The Panorama camera is one of the better features of the iPhone Camera app, it makes taking incredible high-quality panoramic pictures ridiculously easy without adding any additional apps to your iPhone.
The amazing photography feature is built directly into iOS now and works on all modern iPhone devices as part of the Camera app.
If you’re unfamiliar with the iPhone panorama camera feature or you just haven’t used it yet, this walkthrough will show you how to use it, as well as offer some tips on getting good panorama images.
In modern versions of iOS, including iOS 11, 10, 8, 9, etc, accessing and using the iPhone Panoramic Camera feature is very easy, it’s one of the options within Camera app:
Your panorama image will be stored in the Photos app along with other images as usual.
Panorama photos can be quite large in file size and resolution, so be prepared for handling a large image if you are going to share, edit, or otherwise use the image.
There is virtually no wait time while the final picture is rendered as a result of how Apple basically “paints” the picture live as the panorama is taken.
You can click the image below to see a full size panorama image of some really nice scenery shot on an iPhone:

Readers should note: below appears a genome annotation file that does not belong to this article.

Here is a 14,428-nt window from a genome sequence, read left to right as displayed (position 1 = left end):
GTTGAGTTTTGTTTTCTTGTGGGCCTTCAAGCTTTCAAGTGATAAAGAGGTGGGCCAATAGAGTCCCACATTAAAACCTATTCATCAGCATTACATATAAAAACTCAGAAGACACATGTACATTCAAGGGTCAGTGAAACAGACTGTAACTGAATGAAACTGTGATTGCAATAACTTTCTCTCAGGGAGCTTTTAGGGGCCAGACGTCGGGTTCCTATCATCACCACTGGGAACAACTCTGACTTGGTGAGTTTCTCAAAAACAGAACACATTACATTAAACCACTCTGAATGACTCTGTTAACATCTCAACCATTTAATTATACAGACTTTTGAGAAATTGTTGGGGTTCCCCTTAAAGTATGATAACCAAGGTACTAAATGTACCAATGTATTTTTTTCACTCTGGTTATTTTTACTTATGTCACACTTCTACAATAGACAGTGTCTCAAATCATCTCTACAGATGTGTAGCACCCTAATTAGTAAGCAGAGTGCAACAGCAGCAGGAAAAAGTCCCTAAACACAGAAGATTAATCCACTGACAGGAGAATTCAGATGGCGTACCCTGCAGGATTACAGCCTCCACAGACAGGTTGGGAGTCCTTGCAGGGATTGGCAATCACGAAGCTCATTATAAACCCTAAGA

Once Panorama is active, moving slowly and holding steady to “paint” your panoramic photo gives the best results. If you move too quickly the camera won’t have time to adjust properly to lighting changes, and artifacts can appear on the final image either in the form of black pixels for areas that are missed or out of the guide line, or in the form of chunky transitions. You can see an example of the chunky transition artifacting that can occur from a quick motion at the far right corner of this otherwise very nice sample panorama image from an iPhone 5.
Panoramic pictures are stored in the Photos app Camera Roll as usual, and you or as you’d expect. If you want the highest quality version of a panoramic image, you’ll need to connect the iPhone by USB, otherwise it will be automatically compressed and reduced in file size and resolution down to somewhere between 5000×1000 and 8000×2000 to save data usage and make it reasonable to open on iOS devices and in email. The original panoramic photos are gigantic, coming in around a whopping 20,000 x 4000 pixels, so be prepared for iPhone storage space to disappear rapidly if you take a lot of these.
Click below to launch an absolutely beautiful sample iPhone panorama shot, the resolution is reduced from a full size 20k x 4k to 5597 x 1024 (a big thanks to Ryan for taking this amazing picture and allowing us to post it!):
In prior versions of iOS, accessing Panorama Camera mode is available though it is slightly different. Here’s how in iOS 6 for example:
Finally, though the built in Panorama Camera is limited to new devices like the iPhone X, iPhone 8, 7, Plus models, 6s, 6 Plus, 5S, 5, and 4S, older iPhones are not totally out of luck… if you have an iPhone 4, iPhone 3GS, or you want to take panoramics with an iPod touch or iPad, an excellent third party app called .